They should save the Astrodome because of … nostalgia?


There’s a column in the New York Times today talking about the rusting, abandoned Houston Astrodome and how, in the author’s opinion, it should be spared the wrecking ball. The reason? Architectural appreciation and symbolism with a dash of nostalgia:

James Glassman, a Houston preservationist, calls the Astrodome the city’s Eiffel Tower and the “physical manifestation of Houston’s soul.” New York could afford to tear down old Yankee Stadium, Glassman said, because the city had hundreds of other signature landmarks. Not Houston. Along with oil, NASA and the pioneering heart surgeons Michael E. DeBakey and Denton A. Cooley, the technological marvel of the Astrodome put a young, yearning city on the global map.

“There was a confluence of space-age, Camelot-era optimism, and we were right there,” said Glassman, founder of the Web “It really set us on the road for a go-go future.”

I get that. But (a) there is no viable plan for the place; (b) any plan, good or bad, that involves keeping the building or most of it is going to cost hundreds of millions of dollars; and (b) wrecking the thing, while really expensive, is going to cost way less.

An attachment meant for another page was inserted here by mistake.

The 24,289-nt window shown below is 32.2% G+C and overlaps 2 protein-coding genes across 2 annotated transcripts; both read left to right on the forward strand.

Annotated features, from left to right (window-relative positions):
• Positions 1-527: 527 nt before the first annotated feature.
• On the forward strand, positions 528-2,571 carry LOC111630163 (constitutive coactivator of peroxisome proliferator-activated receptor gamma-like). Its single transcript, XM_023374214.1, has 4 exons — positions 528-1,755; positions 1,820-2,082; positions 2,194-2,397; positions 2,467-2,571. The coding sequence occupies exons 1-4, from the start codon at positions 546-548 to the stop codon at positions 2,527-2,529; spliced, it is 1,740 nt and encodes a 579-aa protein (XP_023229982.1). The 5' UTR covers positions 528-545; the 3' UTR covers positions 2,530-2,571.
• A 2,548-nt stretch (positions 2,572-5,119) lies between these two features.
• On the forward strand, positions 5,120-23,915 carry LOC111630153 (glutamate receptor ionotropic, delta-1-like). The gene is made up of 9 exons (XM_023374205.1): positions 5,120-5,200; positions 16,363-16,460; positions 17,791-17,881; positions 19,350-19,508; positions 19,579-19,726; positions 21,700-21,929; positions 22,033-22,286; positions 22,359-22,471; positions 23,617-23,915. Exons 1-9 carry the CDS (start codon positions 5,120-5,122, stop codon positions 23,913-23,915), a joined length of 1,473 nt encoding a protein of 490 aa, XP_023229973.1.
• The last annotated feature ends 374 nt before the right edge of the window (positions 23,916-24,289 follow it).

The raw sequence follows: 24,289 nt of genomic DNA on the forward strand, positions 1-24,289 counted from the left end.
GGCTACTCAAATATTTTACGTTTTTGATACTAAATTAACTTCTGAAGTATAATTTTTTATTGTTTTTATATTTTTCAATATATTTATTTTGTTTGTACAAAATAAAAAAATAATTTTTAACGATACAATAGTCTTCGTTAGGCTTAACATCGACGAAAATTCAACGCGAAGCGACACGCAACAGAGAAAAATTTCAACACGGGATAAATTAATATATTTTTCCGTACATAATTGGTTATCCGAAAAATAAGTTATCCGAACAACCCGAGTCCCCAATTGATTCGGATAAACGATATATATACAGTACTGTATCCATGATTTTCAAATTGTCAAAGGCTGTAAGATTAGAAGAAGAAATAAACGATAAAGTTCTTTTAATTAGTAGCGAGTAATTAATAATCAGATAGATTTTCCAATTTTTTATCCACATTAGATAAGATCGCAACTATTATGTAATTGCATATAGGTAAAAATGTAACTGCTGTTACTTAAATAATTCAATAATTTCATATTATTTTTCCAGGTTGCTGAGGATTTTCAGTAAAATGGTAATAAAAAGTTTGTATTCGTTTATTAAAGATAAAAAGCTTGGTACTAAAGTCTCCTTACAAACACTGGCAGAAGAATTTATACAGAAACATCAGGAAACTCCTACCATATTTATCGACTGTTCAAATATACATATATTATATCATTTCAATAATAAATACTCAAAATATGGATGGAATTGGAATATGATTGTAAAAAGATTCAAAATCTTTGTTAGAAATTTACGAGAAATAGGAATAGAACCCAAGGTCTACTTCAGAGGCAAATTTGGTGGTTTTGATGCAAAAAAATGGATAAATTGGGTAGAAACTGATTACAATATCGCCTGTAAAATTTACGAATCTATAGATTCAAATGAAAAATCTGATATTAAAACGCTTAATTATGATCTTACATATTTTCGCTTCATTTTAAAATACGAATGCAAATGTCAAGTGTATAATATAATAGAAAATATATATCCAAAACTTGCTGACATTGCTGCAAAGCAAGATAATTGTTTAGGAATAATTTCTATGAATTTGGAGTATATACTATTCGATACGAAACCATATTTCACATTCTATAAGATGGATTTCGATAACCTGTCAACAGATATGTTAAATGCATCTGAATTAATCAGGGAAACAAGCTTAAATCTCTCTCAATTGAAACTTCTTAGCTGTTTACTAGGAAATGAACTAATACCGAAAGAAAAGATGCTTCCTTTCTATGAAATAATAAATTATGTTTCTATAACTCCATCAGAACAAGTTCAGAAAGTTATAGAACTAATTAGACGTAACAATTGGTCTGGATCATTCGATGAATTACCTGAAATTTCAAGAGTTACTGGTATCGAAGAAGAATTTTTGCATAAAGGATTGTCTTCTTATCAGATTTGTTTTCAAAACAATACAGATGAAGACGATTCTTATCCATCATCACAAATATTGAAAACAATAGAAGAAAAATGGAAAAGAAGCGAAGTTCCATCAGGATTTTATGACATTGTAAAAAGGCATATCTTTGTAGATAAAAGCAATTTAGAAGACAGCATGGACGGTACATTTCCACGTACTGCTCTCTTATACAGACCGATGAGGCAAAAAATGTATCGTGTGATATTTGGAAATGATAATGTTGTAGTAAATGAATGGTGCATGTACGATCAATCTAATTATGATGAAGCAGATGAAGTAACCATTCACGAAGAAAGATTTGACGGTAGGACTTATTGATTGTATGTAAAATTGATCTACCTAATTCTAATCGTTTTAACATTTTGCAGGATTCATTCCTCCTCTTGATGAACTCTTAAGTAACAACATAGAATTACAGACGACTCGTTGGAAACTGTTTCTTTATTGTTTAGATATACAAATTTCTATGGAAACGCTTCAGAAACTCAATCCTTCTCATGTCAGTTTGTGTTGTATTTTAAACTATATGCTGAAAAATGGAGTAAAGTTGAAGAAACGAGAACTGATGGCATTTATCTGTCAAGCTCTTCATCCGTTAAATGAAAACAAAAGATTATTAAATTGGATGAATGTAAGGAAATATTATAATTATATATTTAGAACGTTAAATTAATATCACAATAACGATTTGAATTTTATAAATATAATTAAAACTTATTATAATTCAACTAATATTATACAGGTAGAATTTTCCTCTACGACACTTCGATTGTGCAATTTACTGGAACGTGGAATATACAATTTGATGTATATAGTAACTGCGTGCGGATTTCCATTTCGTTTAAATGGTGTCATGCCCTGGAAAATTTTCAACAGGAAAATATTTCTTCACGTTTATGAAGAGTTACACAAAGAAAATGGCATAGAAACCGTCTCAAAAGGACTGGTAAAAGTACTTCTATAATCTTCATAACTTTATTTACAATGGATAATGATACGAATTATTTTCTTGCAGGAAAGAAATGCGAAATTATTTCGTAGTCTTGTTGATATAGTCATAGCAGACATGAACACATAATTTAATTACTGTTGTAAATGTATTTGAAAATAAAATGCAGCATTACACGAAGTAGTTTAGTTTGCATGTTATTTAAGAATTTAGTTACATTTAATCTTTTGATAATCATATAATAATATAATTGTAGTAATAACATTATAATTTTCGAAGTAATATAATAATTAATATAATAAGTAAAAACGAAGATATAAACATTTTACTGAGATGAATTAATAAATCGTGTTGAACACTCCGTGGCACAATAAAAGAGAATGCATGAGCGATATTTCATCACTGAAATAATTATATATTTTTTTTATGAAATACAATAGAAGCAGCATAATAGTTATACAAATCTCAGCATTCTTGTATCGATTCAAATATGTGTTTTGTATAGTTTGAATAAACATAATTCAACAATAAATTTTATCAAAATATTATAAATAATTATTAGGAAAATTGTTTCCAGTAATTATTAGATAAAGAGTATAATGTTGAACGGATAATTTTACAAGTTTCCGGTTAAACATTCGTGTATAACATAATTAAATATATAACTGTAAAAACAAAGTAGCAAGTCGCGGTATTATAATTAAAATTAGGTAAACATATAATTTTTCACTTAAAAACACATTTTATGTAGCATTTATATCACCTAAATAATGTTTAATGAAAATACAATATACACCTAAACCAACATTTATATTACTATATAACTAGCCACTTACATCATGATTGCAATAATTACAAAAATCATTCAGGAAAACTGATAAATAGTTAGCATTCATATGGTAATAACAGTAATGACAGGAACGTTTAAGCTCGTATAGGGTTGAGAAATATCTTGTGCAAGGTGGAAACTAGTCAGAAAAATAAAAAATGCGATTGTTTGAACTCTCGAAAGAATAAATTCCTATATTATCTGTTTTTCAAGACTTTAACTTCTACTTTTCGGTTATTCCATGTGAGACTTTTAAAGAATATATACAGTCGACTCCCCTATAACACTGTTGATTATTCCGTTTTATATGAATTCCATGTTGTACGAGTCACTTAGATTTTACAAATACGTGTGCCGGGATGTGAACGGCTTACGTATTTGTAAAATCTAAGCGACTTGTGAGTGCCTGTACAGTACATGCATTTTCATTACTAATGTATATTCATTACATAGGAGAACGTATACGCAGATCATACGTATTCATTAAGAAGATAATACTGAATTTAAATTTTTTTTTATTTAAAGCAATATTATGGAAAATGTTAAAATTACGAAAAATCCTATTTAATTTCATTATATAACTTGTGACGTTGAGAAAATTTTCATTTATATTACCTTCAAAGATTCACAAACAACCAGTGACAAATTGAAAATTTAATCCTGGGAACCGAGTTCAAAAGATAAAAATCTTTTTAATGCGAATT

It’s nice that people have fond memories of the place. And I’ll grant that the space age thinking and design that influenced the Astrodome is underrated in a weird way.  But the Astrodome is trapped in the valley where most buildings eventually find themselves: Not significant enough to save, but cool enough to make us a bit sad when it goes. And that aside, if places like Tiger Stadium don’t get spared there’s no way a just universe spares the Astrodome.

Jeff Samardzija to undergo MRI on right shoulder

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Update (12:58 AM ET): Per Henry Schulman of the San Francisco Chronicle, Samardzija has been diagnosed with a strained pectoral muscle. He’ll be shut down for a week. That’s good news for the Giants, considering the alternatives.


Giants starter Jeff Samardzija will undergo an MRI on his ailing right shoulder, according to NBC Sports Bay Area. The right-hander struggled in a minor league game on Wednesday, surrendering a pair of home runs and hitting a batter. Overall this spring, Samardzija has given up 15 runs (13 earned) on 17 hits (six homers) and seven walks with seven strikeouts in 11 innings.

This may mean Samardzija won’t be ready for the start of the regular season. Derek Holland would likely replace Samardzija in the rotation. Holland had been competing for the No. 5 spot in the Giants’ rotation.

Samardzija led the National League in losses last season with 15, also posting a 4.42 ERA with a 205/32 K/BB ratio in a league-high 207 2/3 innings. Since becoming a starter, Samardzija has been able to avoid injury, making 32 or 33 starts in each of the last five seasons.